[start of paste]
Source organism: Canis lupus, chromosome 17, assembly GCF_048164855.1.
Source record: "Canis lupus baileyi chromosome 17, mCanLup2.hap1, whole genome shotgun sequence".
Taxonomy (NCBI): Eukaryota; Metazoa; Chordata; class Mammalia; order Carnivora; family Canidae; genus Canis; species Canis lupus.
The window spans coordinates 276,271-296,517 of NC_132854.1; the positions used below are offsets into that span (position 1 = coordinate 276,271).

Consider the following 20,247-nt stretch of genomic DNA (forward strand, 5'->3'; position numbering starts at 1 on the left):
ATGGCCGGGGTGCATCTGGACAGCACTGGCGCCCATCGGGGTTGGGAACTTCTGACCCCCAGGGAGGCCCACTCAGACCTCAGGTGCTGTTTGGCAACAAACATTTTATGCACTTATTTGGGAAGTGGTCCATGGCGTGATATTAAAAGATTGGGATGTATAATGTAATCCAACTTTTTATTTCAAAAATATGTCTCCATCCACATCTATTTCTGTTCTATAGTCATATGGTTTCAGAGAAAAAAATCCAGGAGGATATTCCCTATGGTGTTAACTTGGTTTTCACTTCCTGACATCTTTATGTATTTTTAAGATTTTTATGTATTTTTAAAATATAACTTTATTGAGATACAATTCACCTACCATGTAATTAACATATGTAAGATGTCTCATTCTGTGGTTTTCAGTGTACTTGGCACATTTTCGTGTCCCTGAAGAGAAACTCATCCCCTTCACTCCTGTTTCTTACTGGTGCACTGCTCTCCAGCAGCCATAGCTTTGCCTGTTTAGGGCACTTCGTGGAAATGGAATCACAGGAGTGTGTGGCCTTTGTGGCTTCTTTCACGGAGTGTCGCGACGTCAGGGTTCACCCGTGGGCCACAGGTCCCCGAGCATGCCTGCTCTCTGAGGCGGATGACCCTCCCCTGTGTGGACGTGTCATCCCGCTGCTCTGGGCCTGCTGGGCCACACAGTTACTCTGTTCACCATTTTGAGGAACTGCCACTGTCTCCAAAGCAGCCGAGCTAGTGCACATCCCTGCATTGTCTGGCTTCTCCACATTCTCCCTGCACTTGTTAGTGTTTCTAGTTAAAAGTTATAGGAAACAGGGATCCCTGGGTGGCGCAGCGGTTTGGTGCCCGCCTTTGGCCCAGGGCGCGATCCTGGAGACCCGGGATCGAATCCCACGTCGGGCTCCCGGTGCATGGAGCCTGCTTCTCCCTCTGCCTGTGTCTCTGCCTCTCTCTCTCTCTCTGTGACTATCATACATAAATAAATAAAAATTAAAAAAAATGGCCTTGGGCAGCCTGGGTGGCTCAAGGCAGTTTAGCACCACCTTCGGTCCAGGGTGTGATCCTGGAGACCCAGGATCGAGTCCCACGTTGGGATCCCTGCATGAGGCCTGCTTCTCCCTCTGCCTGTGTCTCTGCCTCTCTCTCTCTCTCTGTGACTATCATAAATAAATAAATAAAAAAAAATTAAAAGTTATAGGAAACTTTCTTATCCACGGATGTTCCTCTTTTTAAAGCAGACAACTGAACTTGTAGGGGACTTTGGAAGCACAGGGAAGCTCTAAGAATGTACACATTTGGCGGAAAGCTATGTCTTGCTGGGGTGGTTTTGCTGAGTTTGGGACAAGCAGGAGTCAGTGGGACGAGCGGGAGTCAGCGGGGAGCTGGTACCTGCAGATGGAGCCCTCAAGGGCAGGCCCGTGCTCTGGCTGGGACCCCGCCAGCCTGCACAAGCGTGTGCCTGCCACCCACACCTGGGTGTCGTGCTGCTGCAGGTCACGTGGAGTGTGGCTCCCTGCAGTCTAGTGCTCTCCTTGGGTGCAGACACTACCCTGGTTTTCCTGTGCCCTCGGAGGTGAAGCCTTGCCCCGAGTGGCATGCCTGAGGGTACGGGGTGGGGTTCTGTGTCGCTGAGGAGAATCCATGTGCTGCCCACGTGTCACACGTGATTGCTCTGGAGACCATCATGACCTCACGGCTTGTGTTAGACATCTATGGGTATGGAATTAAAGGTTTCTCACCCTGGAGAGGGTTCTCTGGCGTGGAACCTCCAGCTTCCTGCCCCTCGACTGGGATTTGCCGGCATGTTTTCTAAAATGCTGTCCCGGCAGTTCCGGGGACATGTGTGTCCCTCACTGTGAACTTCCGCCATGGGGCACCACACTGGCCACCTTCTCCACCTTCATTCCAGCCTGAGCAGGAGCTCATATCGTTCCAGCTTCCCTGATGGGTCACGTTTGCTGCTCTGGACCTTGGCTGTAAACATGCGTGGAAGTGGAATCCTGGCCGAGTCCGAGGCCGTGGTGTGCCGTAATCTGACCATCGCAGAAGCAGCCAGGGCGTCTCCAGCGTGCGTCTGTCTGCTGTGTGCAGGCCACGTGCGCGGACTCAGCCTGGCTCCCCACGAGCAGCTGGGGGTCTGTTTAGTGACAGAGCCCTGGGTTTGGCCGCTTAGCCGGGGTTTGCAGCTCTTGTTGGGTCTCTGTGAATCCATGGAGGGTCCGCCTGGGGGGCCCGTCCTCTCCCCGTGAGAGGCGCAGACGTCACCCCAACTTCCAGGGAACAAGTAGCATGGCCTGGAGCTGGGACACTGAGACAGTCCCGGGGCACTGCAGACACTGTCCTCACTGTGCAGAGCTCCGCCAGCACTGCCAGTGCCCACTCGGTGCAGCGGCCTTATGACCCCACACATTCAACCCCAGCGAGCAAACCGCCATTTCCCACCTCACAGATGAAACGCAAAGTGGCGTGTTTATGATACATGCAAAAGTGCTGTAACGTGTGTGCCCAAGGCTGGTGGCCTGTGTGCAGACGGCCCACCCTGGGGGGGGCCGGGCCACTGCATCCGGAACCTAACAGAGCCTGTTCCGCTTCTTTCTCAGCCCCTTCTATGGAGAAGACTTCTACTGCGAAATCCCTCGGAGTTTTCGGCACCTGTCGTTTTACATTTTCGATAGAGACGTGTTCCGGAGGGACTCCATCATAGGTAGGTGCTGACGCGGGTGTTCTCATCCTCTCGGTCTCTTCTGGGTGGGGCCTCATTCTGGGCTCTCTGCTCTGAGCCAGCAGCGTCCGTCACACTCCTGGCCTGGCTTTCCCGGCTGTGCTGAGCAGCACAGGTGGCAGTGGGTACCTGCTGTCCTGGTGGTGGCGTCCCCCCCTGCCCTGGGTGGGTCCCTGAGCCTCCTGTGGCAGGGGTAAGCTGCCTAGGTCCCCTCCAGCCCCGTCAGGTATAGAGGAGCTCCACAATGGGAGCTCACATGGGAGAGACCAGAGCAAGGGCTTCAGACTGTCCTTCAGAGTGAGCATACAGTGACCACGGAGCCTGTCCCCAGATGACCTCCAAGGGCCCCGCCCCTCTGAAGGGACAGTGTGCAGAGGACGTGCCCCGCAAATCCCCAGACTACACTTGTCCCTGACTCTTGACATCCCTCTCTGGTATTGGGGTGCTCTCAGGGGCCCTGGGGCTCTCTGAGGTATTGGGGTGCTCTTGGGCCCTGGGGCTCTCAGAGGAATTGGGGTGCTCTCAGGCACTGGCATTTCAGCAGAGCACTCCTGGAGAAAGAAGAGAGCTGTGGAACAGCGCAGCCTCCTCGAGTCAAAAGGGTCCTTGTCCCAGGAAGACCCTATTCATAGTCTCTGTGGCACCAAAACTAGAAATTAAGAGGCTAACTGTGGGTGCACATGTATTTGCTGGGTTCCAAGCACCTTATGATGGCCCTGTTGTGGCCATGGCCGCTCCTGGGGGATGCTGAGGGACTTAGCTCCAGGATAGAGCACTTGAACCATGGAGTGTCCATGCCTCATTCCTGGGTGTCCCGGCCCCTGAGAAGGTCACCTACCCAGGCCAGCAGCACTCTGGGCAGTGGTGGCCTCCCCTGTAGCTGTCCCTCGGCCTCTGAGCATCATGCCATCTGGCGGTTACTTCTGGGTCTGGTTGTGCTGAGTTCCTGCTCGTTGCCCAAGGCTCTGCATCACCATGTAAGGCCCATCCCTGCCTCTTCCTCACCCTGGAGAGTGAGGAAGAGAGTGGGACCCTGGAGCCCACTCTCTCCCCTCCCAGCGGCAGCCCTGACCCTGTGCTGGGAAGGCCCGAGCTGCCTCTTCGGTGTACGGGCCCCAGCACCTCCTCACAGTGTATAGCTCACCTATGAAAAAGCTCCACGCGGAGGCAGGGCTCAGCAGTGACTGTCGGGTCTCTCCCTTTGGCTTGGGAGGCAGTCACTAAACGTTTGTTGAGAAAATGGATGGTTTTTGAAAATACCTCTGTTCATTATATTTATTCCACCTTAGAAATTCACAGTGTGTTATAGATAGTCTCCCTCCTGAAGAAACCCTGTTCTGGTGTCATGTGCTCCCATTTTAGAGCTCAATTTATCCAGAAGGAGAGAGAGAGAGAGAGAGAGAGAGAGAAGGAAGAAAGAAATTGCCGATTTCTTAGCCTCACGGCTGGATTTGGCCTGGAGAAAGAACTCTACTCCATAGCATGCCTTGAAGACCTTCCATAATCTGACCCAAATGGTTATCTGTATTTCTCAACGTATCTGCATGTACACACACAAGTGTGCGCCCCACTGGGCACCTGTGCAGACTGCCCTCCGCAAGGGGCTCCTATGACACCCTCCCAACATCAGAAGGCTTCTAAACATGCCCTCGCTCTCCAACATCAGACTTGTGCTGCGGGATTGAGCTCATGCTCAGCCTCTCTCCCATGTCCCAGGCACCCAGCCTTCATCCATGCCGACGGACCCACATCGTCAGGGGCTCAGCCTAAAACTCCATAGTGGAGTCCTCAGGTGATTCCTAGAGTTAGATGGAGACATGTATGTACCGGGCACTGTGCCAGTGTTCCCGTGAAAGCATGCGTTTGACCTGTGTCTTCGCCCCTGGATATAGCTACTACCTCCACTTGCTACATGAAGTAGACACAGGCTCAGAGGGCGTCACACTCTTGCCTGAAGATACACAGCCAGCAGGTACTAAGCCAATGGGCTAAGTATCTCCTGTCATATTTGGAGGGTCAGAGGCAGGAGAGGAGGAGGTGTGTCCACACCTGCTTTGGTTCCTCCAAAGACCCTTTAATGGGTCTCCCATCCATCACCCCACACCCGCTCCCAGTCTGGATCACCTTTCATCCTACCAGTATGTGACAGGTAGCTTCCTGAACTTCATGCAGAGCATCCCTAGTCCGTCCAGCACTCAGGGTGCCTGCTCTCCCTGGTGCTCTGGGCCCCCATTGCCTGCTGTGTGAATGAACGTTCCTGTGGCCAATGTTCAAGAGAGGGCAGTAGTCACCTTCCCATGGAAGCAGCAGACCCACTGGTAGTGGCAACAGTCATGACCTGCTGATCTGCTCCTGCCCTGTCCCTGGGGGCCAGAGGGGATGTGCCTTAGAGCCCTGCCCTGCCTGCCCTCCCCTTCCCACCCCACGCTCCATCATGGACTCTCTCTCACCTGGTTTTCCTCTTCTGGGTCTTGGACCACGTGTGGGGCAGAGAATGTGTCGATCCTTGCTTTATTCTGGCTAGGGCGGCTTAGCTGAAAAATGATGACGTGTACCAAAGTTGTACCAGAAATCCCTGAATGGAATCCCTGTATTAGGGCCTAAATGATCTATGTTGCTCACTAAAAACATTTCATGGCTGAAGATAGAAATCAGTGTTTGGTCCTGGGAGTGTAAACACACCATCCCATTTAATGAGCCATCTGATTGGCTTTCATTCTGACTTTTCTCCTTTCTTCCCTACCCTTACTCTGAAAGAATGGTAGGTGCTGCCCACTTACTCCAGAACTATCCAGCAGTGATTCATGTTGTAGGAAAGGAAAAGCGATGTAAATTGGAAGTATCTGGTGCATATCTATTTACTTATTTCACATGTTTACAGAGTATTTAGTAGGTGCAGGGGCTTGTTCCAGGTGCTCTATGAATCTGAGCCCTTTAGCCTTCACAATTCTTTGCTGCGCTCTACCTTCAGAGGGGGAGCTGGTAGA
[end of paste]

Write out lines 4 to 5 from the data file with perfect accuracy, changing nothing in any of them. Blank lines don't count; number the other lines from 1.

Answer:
The window spans coordinates 276,271-296,517 of NC_132854.1; the positions used below are offsets into that span (position 1 = coordinate 276,271).

Consider the following 20,247-nt stretch of genomic DNA (forward strand, 5'->3'; position numbering starts at 1 on the left):